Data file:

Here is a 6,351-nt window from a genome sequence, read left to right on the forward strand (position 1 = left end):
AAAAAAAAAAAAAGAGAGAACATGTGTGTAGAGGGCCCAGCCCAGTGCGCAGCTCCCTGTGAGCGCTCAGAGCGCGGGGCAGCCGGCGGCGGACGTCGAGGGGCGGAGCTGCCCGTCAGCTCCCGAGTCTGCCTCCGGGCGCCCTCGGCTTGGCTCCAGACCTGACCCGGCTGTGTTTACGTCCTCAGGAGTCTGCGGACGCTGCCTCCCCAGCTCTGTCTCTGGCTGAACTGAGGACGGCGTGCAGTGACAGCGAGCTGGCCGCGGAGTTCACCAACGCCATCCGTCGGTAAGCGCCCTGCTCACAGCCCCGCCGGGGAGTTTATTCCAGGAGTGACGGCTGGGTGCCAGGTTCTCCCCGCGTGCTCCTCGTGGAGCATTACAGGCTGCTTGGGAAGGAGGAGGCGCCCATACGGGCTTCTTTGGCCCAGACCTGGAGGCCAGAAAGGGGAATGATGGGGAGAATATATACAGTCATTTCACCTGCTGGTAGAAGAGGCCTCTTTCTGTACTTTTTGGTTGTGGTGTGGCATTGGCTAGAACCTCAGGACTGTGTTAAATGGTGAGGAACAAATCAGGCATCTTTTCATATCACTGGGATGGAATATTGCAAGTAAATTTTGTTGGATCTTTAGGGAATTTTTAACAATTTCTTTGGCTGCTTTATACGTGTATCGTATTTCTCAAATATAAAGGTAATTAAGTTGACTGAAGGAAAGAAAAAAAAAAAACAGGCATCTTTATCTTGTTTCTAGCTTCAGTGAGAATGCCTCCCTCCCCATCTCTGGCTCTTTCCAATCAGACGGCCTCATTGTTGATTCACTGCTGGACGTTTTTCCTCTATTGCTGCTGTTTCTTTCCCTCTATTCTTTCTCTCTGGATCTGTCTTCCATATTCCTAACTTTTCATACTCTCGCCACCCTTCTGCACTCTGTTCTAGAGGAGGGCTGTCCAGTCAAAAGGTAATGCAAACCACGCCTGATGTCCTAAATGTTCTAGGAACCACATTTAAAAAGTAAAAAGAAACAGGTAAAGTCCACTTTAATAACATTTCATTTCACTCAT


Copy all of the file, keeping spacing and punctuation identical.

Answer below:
Here is a 6,351-nt window from a genome sequence, read left to right on the forward strand (position 1 = left end):
AAAAAAAAAAAAAGAGAGAACATGTGTGTAGAGGGCCCAGCCCAGTGCGCAGCTCCCTGTGAGCGCTCAGAGCGCGGGGCAGCCGGCGGCGGACGTCGAGGGGCGGAGCTGCCCGTCAGCTCCCGAGTCTGCCTCCGGGCGCCCTCGGCTTGGCTCCAGACCTGACCCGGCTGTGTTTACGTCCTCAGGAGTCTGCGGACGCTGCCTCCCCAGCTCTGTCTCTGGCTGAACTGAGGACGGCGTGCAGTGACAGCGAGCTGGCCGCGGAGTTCACCAACGCCATCCGTCGGTAAGCGCCCTGCTCACAGCCCCGCCGGGGAGTTTATTCCAGGAGTGACGGCTGGGTGCCAGGTTCTCCCCGCGTGCTCCTCGTGGAGCATTACAGGCTGCTTGGGAAGGAGGAGGCGCCCATACGGGCTTCTTTGGCCCAGACCTGGAGGCCAGAAAGGGGAATGATGGGGAGAATATATACAGTCATTTCACCTGCTGGTAGAAGAGGCCTCTTTCTGTACTTTTTGGTTGTGGTGTGGCATTGGCTAGAACCTCAGGACTGTGTTAAATGGTGAGGAACAAATCAGGCATCTTTTCATATCACTGGGATGGAATATTGCAAGTAAATTTTGTTGGATCTTTAGGGAATTTTTAACAATTTCTTTGGCTGCTTTATACGTGTATCGTATTTCTCAAATATAAAGGTAATTAAGTTGACTGAAGGAAAGAAAAAAAAAAAACAGGCATCTTTATCTTGTTTCTAGCTTCAGTGAGAATGCCTCCCTCCCCATCTCTGGCTCTTTCCAATCAGACGGCCTCATTGTTGATTCACTGCTGGACGTTTTTCCTCTATTGCTGCTGTTTCTTTCCCTCTATTCTTTCTCTCTGGATCTGTCTTCCATATTCCTAACTTTTCATACTCTCGCCACCCTTCTGCACTCTGTTCTAGAGGAGGGCTGTCCAGTCAAAAGGTAATGCAAACCACGCCTGATGTCCTAAATGTTCTAGGAACCACATTTAAAAAGTAAAAAGAAACAGGTAAAGTCCACTTTAATAACATTTCATTTCACTCAT